Investigators: Alexander Hensby and Barbara Adewumi
This research project is a three-year study of a sample of 27 Academic Excellence Scholarship (AES) recipients at the University of Kent, running from the 2019-20 to 2021-22 academic years.
The principal aim of the study is to compare the experiences of ‘high potential’ white and Black, Asian, and Minority Ethnic (BAME) students across their higher education (HE) experience. Particular attention will be paid to comparing the preparedness of A-Level and BTEC entrants, and the suitability and effectiveness of the institutional support provided to them.
Research for this project is guided by two core, overarching questions:
1. What happens to high-potential BAME students once at university, and why do they tend to perform less well than their white counterparts?
2. Why is there an AES retention gap between A-Level and BTECs entrants? And to what extent does this gap reflect a deficit in BTEC entrants’ preparedness for higher education, or a learning provision that privileges A-Level entrants?
Research draws on a combination of interviews and questionnaires, with research participants invited twice yearly to reflect on their experiences of university study, including the challenges and opportunities they have experienced, and discuss their goals and aspirations going forward. As of 2020, the project has also sought to capture the impact of the Coronavirus pandemic, including students’ experiences of study life under lockdown conditions.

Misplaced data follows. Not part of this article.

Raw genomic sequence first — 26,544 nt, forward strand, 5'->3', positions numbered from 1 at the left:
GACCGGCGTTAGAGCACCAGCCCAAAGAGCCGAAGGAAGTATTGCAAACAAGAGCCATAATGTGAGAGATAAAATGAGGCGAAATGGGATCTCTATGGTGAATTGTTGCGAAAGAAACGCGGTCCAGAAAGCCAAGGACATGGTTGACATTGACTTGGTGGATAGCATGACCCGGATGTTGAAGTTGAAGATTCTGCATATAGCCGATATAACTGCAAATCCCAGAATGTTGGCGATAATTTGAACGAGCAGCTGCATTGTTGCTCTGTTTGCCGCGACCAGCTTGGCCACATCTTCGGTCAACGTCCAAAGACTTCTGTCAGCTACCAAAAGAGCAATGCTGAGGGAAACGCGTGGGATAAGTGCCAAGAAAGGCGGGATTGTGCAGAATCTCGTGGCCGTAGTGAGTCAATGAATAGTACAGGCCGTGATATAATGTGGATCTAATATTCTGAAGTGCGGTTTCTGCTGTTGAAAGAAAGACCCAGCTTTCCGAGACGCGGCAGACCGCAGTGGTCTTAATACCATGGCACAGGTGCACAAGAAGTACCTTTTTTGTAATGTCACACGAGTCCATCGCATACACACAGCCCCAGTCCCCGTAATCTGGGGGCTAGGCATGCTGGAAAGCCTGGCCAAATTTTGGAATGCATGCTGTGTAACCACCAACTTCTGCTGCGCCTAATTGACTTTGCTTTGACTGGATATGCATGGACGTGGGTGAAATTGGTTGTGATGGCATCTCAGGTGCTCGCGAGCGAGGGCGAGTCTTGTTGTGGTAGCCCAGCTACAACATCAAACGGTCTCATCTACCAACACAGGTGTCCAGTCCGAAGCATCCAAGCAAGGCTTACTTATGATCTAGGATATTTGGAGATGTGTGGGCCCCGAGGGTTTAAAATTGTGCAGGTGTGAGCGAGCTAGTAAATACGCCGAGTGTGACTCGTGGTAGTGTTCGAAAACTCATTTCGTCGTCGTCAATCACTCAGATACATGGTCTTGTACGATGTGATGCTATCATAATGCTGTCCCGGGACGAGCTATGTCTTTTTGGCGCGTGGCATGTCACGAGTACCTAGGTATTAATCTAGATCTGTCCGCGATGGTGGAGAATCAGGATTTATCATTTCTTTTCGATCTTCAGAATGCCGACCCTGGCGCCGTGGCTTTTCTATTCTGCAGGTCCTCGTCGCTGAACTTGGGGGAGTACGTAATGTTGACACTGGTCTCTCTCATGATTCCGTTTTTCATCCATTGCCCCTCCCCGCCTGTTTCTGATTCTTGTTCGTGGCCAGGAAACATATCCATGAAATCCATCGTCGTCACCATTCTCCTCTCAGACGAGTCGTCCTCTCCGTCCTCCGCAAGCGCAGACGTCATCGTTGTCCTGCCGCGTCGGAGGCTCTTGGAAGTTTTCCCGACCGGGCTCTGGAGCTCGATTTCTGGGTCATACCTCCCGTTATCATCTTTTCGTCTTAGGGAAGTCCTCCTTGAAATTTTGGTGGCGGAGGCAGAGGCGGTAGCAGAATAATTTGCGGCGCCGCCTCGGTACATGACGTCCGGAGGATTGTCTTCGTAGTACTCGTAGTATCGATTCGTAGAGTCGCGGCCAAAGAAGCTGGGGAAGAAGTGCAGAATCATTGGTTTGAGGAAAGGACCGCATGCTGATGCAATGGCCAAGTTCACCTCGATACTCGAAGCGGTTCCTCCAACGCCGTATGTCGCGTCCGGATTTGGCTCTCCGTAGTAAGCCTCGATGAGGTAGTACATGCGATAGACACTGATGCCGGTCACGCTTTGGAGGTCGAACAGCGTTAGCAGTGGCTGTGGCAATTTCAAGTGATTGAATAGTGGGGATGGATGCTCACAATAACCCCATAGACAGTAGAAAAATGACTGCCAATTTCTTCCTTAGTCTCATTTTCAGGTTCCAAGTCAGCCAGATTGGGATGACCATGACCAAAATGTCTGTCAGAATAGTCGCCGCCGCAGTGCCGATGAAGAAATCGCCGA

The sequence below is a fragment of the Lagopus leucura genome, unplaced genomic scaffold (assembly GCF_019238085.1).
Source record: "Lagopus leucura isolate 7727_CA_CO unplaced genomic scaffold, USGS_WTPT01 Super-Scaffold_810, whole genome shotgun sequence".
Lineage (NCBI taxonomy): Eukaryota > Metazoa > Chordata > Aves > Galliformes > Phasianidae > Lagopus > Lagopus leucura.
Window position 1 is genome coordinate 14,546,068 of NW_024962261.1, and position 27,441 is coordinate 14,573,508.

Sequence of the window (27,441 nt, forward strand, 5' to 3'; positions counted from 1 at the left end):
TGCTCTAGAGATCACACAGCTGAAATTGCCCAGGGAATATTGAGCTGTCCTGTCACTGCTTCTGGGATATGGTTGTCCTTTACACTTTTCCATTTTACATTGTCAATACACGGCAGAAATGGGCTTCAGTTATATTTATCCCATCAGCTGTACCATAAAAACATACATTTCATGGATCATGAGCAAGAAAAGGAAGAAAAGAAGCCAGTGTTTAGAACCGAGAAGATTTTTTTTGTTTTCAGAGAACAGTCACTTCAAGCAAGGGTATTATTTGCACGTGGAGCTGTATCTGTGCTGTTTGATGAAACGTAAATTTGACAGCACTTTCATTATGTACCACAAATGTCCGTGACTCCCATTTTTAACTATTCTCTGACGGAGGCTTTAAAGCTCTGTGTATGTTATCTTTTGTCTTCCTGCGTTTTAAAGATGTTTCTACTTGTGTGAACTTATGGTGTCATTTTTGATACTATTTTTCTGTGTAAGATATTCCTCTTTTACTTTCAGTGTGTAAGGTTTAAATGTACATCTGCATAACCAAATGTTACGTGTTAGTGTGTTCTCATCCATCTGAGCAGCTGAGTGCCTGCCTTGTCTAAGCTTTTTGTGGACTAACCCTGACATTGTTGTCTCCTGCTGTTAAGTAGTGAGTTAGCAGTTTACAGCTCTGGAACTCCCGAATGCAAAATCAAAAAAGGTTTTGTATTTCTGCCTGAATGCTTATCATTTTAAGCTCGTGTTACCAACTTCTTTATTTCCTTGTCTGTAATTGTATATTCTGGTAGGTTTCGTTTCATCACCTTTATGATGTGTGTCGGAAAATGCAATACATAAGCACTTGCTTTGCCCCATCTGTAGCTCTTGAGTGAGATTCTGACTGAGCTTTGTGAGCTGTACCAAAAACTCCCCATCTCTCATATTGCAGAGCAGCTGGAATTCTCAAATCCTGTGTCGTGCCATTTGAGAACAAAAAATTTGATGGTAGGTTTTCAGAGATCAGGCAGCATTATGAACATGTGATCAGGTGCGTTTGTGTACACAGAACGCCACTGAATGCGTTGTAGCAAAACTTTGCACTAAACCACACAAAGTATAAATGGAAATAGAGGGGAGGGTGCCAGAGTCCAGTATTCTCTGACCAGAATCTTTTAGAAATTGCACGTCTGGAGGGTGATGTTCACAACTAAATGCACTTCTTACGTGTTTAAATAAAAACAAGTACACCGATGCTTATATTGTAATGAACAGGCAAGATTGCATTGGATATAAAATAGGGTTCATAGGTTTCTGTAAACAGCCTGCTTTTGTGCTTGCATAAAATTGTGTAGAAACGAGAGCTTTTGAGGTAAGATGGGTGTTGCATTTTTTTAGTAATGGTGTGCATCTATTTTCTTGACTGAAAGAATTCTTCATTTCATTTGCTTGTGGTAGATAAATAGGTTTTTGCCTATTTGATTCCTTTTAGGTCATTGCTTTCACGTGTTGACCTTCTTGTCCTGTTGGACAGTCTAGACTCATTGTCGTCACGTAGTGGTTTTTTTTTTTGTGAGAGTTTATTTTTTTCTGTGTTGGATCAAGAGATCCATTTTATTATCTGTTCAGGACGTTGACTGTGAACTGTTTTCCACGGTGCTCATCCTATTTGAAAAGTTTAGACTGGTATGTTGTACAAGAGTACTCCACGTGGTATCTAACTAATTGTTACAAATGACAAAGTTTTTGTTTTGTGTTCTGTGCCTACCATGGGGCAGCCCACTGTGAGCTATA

The project is internally-funded by the University of Kent, with findings disseminated throughout its lifespan. So far, our research has informed the University’s EDI strategy for student support during the Coronavirus pandemic, and our initial findings report can be accessed via the link below. We will also begin to share and discuss findings more widely via conferences and publications going into 2021.